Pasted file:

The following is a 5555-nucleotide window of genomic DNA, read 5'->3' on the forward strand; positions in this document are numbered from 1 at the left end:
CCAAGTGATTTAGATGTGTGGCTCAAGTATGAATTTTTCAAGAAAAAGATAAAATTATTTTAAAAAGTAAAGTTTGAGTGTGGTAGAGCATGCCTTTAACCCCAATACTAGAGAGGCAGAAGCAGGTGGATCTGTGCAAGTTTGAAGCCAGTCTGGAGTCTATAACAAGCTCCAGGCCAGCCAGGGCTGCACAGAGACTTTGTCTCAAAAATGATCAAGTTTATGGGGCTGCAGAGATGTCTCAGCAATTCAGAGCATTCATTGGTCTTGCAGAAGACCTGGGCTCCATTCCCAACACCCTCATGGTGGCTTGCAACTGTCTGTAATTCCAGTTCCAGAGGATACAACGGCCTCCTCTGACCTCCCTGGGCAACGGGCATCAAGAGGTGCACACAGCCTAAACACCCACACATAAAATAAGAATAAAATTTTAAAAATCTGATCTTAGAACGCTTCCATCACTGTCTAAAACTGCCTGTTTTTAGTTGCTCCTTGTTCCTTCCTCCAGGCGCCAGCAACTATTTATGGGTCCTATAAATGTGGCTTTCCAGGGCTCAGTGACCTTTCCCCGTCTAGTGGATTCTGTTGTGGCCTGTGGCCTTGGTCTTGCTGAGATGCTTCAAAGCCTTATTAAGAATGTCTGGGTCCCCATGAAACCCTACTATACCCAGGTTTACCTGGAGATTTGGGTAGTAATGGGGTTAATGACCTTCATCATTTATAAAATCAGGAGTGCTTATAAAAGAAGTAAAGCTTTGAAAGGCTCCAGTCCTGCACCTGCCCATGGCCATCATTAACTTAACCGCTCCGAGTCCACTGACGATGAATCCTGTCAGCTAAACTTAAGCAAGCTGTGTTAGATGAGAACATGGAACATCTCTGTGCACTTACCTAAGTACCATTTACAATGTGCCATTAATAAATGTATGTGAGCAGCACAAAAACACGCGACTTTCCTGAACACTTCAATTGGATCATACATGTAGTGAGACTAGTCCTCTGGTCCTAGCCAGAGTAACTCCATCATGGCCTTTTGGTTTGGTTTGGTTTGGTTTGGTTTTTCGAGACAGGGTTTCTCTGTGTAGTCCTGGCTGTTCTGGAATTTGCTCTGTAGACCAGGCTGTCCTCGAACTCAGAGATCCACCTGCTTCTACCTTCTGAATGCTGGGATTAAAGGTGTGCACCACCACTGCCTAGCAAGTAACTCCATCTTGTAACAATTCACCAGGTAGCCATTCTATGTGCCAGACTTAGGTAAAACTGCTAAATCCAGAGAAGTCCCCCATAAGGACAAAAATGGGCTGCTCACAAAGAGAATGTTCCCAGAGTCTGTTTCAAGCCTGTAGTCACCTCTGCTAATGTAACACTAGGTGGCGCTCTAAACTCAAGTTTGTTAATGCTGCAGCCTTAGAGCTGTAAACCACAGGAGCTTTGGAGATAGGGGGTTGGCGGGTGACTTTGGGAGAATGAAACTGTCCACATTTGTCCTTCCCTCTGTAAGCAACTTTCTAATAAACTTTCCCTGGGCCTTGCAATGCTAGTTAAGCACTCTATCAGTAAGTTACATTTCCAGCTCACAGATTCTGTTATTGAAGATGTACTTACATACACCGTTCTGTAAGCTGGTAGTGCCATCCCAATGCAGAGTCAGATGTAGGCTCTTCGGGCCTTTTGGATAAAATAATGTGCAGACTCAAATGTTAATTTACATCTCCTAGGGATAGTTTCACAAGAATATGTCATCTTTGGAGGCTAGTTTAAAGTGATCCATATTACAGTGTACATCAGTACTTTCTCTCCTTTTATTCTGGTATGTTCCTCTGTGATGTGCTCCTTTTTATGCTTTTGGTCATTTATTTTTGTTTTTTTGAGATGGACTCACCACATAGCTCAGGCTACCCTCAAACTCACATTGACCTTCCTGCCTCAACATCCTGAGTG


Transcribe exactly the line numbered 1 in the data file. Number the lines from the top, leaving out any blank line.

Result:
The following is a 5555-nucleotide window of genomic DNA, read 5'->3' on the forward strand; positions in this document are numbered from 1 at the left end: